Victor Steinbok aardvark66 at GMAIL.COM
Thu Dec 9 10:58:30 UTC 2010

One more minor point. Because of the on-line retaliations against Visa
and MasterCard, in particular, but, more broadly, against ISPs and
financial institutions that have been interfering with WikiLeaks access,
the term "hacktivists" is making a comeback with a vengeance.
"Hacktivists" was first posted on ADS-L early in 2001 by Fred Shapiro
and generated a short discussion and clarification back then, tracing
the earliest appearances to 1995 (1994 for "hacktivism").

GNA shows a fairly small but consistent number of hits every years since
1998 (about 20 per year, on average). There are 345 ghits from current
news, although much of it is duplication that would not have made it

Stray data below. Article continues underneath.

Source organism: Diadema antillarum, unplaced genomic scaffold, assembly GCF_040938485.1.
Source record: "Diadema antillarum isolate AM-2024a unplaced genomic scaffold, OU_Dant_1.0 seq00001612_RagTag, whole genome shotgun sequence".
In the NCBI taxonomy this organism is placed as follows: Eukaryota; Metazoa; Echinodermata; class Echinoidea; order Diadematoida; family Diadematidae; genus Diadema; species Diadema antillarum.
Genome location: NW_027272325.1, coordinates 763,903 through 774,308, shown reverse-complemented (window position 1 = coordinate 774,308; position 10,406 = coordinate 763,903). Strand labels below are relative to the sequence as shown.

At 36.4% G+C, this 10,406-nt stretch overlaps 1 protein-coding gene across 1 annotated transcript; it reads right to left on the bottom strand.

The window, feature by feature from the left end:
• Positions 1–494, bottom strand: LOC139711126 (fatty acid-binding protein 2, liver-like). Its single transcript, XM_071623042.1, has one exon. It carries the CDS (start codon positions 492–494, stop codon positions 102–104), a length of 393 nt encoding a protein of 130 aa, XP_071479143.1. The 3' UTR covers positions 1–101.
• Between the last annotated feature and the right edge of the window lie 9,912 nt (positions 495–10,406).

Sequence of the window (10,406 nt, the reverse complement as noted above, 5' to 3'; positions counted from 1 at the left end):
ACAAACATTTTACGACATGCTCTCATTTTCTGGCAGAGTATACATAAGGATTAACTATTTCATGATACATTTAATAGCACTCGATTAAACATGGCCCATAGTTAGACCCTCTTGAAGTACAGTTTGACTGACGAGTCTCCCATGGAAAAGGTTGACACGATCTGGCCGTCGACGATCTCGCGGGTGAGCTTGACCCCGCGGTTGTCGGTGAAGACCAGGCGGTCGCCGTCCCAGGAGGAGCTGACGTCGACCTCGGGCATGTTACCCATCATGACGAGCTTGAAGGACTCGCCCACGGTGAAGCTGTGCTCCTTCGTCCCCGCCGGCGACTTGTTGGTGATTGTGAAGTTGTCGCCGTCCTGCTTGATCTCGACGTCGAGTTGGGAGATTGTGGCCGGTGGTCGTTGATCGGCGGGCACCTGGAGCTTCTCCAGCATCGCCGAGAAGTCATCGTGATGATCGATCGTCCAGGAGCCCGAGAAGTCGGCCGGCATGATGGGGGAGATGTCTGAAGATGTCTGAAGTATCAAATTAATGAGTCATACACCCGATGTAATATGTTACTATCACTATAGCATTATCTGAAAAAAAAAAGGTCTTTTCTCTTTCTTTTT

into the archives.
> In the computer-security community, it's called "hacktivism," a kind
> of electronic civil disobedience in which activists take direct action
> by breaking into or protesting with government or corporate computer
> systems. It's a kind of low-level information warfare, and it's on the
> rise.


On 12/9/2010 4:17 AM, Michael Quinion wrote:
> Paul Frank wrote:
>> A new adjective: WikiLeakable. Or wikileakable.
> The print Guardian this morning has the verb in a letter ("Those who've
> been WikiLeaked may not exactly confirm the latter") and the corresponding
> adjective has been used several times in online reports, though I haven't
> yet seen it in the print edition ("Akhbar newspaper has an Arab world
> exclusive by getting its hands on a sizeable selection of Wikileaked state
> department cables from across the region"--3 Dec)
> --
> Michael Quinion
> Editor, World Wide Words
> Web:

The American Dialect Society -

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